House Doctor: 'Should we use our savings for an offset mortgage when our fixed rate ends?'

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The Independent Online

Question: Our remortgage looms and with roughly £40,000 in our joint savings account, we wonder if an offset home loan might be best for us? Our current deal is a 4.2 per cent three-year fix that runs out in September. However, do we run the risk of higher repayments on a monthly basis? I understand that we offset our savings for less interest, but what about the dangers of a rising mortgage rate? Lisa White, Maidstone

Answer: Offset mortgages might sound like rather unappetising offshoots to a normal home loan but don't wrinkle your nose: they can offer wholesome financial benefits as long as you properly fit their criteria.

If you have substantial savings you can opt to save them with the same bank or building society with which you have your home loan. By then offsetting them against your mortgage, you only pay interest on the difference between the two. Imagine you have a £150,000 home loan and £40,000 savings: with an offset mortgage, you would only pay interest on £110,000. "On a 25-year loan at a typical offset rate of 3.75 per cent, this would save you £44,919 and enable you to clear the mortgage four years and 11 months early," says Melanie Bien at broker Private Finance.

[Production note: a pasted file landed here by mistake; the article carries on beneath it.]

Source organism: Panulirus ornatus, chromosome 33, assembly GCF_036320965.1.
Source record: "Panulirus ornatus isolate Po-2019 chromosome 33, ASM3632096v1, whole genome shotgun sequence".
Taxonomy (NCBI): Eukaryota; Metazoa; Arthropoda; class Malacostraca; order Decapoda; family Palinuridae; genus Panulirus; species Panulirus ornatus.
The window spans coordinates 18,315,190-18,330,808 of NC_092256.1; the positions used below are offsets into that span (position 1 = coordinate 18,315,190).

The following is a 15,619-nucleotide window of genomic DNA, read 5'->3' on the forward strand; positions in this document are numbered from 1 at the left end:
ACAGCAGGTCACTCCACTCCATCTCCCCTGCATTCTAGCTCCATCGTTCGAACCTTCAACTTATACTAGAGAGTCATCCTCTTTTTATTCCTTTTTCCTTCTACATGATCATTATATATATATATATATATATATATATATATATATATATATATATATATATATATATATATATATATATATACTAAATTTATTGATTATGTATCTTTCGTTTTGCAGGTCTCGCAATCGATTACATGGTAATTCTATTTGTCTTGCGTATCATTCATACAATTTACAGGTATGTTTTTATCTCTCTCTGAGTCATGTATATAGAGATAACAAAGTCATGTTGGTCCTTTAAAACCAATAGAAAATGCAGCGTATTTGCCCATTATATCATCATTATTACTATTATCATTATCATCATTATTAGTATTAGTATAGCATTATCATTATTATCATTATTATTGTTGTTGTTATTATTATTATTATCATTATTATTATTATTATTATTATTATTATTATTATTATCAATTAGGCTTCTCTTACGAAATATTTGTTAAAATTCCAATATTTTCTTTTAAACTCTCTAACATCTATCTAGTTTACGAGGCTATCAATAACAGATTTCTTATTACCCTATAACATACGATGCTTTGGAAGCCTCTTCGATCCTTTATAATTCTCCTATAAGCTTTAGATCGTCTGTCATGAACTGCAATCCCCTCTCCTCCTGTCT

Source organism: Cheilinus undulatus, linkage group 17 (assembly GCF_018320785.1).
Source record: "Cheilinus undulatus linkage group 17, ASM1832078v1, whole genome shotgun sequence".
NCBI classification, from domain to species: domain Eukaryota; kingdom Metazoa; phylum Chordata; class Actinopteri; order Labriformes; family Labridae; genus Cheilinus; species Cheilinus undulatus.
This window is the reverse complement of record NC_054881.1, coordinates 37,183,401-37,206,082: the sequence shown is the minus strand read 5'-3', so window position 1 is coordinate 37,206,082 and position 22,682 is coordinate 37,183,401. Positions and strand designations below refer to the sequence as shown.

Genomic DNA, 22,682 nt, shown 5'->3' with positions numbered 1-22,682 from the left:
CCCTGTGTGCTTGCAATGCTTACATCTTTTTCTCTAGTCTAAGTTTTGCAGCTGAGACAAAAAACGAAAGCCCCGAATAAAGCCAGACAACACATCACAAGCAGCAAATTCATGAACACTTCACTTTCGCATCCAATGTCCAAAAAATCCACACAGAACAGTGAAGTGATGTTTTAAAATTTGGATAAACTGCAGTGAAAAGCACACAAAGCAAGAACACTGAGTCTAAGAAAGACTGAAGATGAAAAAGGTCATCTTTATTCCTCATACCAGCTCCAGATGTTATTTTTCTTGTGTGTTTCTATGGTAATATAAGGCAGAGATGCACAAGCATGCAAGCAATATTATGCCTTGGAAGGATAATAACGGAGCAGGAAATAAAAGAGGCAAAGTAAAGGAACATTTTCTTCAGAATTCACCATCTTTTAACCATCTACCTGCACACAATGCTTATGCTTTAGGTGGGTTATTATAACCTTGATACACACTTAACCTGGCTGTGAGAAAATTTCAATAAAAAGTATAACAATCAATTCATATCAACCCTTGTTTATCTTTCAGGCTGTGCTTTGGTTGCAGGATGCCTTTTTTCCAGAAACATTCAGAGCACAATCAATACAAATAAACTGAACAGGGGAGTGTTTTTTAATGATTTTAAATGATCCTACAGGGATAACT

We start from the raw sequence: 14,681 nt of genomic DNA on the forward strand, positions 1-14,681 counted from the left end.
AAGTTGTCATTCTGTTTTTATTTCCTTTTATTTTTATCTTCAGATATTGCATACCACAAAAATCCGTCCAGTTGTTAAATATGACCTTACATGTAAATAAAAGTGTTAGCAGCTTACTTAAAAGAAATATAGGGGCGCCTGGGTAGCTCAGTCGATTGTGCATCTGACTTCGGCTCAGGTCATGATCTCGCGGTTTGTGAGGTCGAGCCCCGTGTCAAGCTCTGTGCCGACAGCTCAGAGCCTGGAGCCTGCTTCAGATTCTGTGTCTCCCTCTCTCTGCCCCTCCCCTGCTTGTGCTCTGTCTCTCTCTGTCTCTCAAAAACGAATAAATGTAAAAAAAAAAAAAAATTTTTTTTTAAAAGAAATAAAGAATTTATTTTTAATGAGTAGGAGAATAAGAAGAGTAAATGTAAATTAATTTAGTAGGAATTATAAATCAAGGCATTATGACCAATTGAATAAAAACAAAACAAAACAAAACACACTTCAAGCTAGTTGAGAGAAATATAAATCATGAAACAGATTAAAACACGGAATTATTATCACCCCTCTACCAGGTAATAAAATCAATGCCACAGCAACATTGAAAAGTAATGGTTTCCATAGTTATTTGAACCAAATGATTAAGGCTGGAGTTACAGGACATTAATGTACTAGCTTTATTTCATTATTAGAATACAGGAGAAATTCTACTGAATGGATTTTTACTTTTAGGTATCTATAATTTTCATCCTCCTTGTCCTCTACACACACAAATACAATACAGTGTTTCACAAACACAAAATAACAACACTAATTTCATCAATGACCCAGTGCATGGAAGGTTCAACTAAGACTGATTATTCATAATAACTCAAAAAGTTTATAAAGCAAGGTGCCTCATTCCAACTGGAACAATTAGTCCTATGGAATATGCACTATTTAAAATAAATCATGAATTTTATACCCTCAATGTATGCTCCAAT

With savings rates as low as they are, you'll save much more in mortgage interest than you could from a tax-free cash individual savings account, according to recent research from Defaqto analyst.

That's not all. Your offset savings are still accessible, so if you need to tap into them for an emergency there's no obstacle. There's also very little difference between offset mortgage rates and those for conventional mortgages. And if you want to take a repayment holiday – and underpay for a month or two, say – most offset loans will let you do this too.

These upsides have plenty of appeal, yet the downsides are considerable.

One, you'll save yourself thousands in mortgage payments but your actual savings won't earn a penny in the meantime. This is the de facto trade-off for a lower mortgage. Two, the flexibility of being able to still dip into savings if needed does mean you'll pay higher interest in the long term, since you'll be reducing your offset amount.

Third, offset mortgage rates are usually variable rate loans often pegged to the Bank of England base rate. While the interest rate climate is low, your monthly repayment will likely be easily affordable. But if rates rise sharply, will you be able to make the monthly payments?

If you prefer the stability of monthly payments, you could pick another fix but use chunks of your £40,000 to overpay.

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